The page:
Grief: Coping With The Loss Of A Loved One

What is grief and why do we need to go through an adjustment process when we lose someone?

The duel is a process that is performed after a loss either of a loved one, a job of  a relationship, an object etc. Grief affects psychologically although it also affects the behavior and physique of the person who suffers it. It is a necessary, universal and painful process. The important thing is to integrate it into life and reestablish a relationship with it.

Human beings establish relationships by nature. We are constantly interacting with those around us: we build bonds throughout our existence to meet our needs for safety and security as children, to develop our identity as adolescents, and to give and receive love as adults. This impulse to connect with the outside arises from the moment the baby is born and begins to relate to its mother.

Characteristics of the duel

It is a process, it evolves through time and space, it is normal (everyone can be the victim of a significant loss), it is dynamic, it depends on social recognition, it is intimate (each person carries it differently) but it is also social as it involves cultural rituals and, finally, it is active, the person will make their own decisions and give them meaning. Their role is to work out the impact of the loss and adapt to the new situation.

The normal duel

The grieving process is a mechanism to adapt to a loss, it is normalized since its characteristics are present in most duels. In normal grief there are about six behaviors that occur normally:  somatic or bodily discomfort, concern for the image of the deceased, guilt related to the deceased or the circumstances of death, hostile reactions, inability to act normally and, finally , many patients developed some traits of the deceased in their own behavior.

How long does the normal grieving process take?

The duration of the mourning is between two and three years (if it is a significant person), it begins from the moment the person begins to show the separation and ends when he accepts it definitively.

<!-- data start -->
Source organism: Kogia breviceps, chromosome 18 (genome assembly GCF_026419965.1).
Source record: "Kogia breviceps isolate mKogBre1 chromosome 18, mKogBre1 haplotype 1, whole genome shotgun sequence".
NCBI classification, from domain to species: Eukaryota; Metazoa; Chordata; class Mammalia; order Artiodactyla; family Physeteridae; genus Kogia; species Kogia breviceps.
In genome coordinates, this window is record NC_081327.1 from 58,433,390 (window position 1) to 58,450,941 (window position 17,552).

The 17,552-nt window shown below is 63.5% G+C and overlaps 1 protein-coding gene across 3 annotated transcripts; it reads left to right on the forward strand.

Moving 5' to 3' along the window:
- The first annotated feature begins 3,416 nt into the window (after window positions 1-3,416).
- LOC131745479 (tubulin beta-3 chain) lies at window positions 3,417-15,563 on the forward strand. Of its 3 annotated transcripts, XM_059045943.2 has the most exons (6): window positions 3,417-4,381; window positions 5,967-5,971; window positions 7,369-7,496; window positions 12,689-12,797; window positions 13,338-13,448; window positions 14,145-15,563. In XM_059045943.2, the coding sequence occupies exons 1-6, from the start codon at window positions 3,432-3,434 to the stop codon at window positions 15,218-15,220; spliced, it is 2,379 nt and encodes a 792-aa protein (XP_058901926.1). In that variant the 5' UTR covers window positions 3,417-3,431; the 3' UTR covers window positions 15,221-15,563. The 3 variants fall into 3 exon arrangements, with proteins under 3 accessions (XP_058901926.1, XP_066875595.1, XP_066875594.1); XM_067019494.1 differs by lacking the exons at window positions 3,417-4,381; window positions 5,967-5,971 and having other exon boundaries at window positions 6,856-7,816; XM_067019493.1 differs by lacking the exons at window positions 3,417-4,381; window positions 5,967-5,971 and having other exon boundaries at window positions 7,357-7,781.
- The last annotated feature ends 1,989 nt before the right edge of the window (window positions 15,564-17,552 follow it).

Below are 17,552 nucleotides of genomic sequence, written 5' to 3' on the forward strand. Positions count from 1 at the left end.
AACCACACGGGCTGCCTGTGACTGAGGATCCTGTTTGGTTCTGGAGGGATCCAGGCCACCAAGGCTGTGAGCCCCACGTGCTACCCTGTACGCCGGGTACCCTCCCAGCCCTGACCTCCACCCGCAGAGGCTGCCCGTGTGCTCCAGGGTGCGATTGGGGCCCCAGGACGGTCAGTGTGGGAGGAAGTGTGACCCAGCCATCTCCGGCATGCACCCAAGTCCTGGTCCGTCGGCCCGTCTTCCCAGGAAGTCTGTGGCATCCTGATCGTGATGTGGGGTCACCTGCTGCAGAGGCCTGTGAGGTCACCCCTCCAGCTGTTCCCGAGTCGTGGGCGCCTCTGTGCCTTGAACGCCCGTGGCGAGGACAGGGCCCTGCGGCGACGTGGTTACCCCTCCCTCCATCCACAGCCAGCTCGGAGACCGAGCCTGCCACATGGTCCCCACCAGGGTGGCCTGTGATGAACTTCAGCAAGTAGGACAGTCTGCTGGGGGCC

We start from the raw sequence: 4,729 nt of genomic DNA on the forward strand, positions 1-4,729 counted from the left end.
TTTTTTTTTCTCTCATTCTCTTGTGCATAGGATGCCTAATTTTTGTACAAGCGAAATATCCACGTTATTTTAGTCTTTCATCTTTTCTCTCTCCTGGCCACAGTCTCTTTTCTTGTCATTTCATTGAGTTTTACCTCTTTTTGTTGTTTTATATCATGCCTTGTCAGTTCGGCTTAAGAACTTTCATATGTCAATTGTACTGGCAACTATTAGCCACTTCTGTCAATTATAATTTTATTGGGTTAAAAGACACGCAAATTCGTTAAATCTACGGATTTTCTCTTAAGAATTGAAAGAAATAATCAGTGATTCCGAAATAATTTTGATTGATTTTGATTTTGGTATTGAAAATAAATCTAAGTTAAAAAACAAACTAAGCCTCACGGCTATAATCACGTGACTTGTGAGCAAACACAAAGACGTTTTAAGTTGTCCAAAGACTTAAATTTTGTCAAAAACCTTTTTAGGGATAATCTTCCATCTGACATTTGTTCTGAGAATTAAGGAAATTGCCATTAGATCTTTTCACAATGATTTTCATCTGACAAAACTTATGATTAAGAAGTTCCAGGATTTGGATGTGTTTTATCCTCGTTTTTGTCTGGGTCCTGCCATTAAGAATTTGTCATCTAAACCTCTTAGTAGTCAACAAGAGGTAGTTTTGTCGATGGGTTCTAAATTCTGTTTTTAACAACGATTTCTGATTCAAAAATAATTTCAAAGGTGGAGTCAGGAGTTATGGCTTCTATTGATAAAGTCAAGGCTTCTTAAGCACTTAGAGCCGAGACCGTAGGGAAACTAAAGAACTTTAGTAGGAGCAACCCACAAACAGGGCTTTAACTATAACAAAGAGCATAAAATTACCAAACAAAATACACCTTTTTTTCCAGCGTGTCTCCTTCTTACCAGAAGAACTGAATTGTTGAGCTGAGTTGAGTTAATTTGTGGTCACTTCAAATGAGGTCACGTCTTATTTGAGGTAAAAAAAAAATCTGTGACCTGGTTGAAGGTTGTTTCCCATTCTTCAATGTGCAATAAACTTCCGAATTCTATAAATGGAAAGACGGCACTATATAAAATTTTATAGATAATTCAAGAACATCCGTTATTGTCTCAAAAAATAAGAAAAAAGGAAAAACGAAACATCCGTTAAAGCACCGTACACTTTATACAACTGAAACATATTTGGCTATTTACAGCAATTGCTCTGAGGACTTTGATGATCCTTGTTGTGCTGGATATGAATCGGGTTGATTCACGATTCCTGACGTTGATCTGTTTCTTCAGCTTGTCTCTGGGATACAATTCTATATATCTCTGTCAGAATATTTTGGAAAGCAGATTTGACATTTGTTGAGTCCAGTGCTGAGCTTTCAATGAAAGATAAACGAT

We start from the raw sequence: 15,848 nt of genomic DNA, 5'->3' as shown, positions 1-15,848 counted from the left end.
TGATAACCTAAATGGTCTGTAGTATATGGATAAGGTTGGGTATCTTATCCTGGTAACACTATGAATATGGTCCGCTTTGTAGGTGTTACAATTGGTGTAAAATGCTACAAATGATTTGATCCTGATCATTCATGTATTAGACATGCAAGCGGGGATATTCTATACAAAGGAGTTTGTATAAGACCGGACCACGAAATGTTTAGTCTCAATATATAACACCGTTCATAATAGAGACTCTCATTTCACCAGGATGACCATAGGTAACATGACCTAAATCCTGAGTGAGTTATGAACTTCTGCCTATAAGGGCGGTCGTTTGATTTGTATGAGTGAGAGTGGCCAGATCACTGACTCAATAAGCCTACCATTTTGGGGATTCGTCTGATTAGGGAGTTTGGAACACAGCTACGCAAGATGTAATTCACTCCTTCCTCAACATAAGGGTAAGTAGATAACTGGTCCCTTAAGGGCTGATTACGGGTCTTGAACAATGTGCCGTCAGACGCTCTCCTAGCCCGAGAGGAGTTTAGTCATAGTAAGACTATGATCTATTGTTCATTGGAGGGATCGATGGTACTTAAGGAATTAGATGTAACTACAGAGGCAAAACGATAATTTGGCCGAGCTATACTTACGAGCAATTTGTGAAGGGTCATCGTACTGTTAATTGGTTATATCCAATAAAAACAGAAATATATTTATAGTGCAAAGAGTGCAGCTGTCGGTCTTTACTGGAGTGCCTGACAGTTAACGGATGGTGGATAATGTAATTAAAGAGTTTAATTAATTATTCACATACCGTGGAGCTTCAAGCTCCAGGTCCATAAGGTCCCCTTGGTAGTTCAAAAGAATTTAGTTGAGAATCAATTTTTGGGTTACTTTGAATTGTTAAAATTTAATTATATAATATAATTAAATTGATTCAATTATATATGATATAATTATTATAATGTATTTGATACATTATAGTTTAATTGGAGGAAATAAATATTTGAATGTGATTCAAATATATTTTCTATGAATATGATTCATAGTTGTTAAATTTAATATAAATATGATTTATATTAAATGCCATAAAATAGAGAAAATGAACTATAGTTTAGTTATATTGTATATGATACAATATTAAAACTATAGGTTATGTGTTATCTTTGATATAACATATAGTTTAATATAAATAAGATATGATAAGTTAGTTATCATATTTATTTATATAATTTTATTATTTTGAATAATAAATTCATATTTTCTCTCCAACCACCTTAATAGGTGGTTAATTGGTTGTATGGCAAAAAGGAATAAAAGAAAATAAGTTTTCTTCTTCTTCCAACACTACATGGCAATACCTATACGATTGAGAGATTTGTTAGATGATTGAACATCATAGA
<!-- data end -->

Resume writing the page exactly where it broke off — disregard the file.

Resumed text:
It is also normal that some people affected by a traumatic event may, as a consequence of their coping, experience positive changes in their lives. There  are personality factors that can predict this post-traumatic growth that includes changes in oneself, in interpersonal relationships and in the philosophy or meaning of life. Post-traumatic growth can coexist with suffering. In fact, difficult emotions may be necessary for these changes to occur.

Phases of grief

Normal grief is usually structured in stages that occur successively:

1. Emotional denial

It is a way of emotionally distancing oneself from the fact, it is the absence of reactions that ends when it occurs, it should last between 2 weeks and 3 months.

2. Protest

It is done with the closest people, although the real anger is with the lost person, it is very necessary to express this stage.

3. Sadness

It is where there is more danger of stagnation, there is an isolation from the world, it is necessary to have 3 to 5 relationships with whom to talk about the loss.

4. Intellectual and global acceptance

The fact begins to be accepted, it begins with difficulty to talk about it and ends with small comments about the loss.

5. Search for global meaning

It consists of talking about everything that this relationship has implied in the person’s life.

6. Elaboration and new attachments

Being able to link to other relationships without being a replacement for the lost person.

Abnormal types of duels

Apart from normal grief, there are other types of more complicated or pathological grief:

  • Chronic grief → of excessive duration, the person cannot turn the page.
  • Delayed grief → the emotional reaction was not enough and it manifests itself some time later, being triggered, for example, through memories.
  • Exaggerated grief or → symptoms of excessive intensity and incapacitating.
  • Masked grief → the person is not aware of the effects of the loss.
  • Unauthorized grief → the mourner is not socially recognized and his pain cannot be publicly expressed.

In the latter case, the absence of supportive contact at the time of the traumatic event and in the time after is itself another cumulative loss or trauma.

Coping with grief

In the grieving process, there are two types of coping mechanisms: those oriented towards loss and those oriented towards restoration.

For grief to be adjusted, these two mechanisms must occur in an oscillatory way, although as the process advances over time, mechanisms aimed at restoration predominate.

The emotional needs of people who have suffered a loss

Bereaved people have certain needs that must be met in order to successfully overcome the loss.

  • They need to be heard and believed in their entire story of loss.
  • They need to be protected and have permission to express emotions.